Walter Lord

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Walter Lord
Walter Lord, 1958
Walter Lord, 1958
Born(1917-10-08)October 8, 1917
Baltimore, Maryland
DiedMay 19, 2002(2002-05-19) (aged 84)
Manhattan, New York
Resting placeGreen Mount Cemetery, Baltimore
OccupationHistorian
NationalityUSA
Alma materPrinceton University
Period1952–1986
GenreNarrative history
Notable awardsFrancis Parkman Prize for Special Achievement (1994)[1]
 
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Walter Lord
Walter Lord, 1958
Walter Lord, 1958
Born(1917-10-08)October 8, 1917
Baltimore, Maryland
DiedMay 19, 2002(2002-05-19) (aged 84)
Manhattan, New York
Resting placeGreen Mount Cemetery, Baltimore
OccupationHistorian
NationalityUSA
Alma materPrinceton University
Period1952–1986
GenreNarrative history
Notable awardsFrancis Parkman Prize for Special Achievement (1994)[1]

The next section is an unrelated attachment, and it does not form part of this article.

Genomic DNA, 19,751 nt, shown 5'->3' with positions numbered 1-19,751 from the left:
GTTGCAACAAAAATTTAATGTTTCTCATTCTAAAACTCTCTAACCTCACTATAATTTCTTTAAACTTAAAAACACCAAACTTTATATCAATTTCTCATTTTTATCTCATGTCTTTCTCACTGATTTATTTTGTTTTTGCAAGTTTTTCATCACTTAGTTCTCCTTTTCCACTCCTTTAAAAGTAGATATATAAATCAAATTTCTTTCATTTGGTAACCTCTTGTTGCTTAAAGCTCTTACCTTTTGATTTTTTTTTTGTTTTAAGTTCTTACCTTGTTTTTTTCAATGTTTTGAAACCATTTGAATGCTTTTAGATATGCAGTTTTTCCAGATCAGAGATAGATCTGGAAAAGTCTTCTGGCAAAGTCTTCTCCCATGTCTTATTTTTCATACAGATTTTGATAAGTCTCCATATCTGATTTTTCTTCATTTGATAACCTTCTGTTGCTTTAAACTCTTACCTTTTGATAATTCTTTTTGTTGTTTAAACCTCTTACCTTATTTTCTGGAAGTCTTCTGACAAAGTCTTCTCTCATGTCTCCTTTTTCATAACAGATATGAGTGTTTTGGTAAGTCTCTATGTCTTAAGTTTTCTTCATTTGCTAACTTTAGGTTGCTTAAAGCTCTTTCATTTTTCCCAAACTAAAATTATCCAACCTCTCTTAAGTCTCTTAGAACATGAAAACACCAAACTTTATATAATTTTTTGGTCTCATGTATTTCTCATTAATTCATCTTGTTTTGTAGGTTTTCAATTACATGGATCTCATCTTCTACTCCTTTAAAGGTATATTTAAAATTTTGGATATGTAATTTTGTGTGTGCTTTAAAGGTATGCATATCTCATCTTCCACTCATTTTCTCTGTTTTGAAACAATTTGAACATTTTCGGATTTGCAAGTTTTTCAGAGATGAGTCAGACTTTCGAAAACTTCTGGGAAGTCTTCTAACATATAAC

John Walter Lord, Jr. (October 8, 1917 – May 19, 2002), was an American author, best known for his documentary-style non-fiction account A Night to Remember, about the sinking of the RMS Titanic.

Early life[edit]

Lord was born in Baltimore, Maryland to John Walterhouse Lord and Henrietta neé Hoffman on October 8, 1917. His father was a lawyer who died when Walter was just three years old. His grandfather, Richard Curzon Hoffman, was president of the Baltimore Steam Packet Company ("Old Bay Line") steamship firm in the 1890s.[2]

In July 1926 at the age of 9 he travelled across the Atlantic Ocean from New York to Cherbourg and Southampton on the RMS Olympic, the sister ship of the Titanic.[3] Following high school at Baltimore's Gilman School, he studied history at Princeton University, graduating in 1939.[4] Lord then enrolled at Yale Law School, interrupting his studies to join the Army after the attack on Pearl Harbor. During World War II, he was assigned to the Office of Strategic Services as a code clerk in London in 1942. He was the agency's secretariat when the war ended in 1945. Afterwards, Lord returned to Yale where he earned a degree in law.[4]

Career[edit]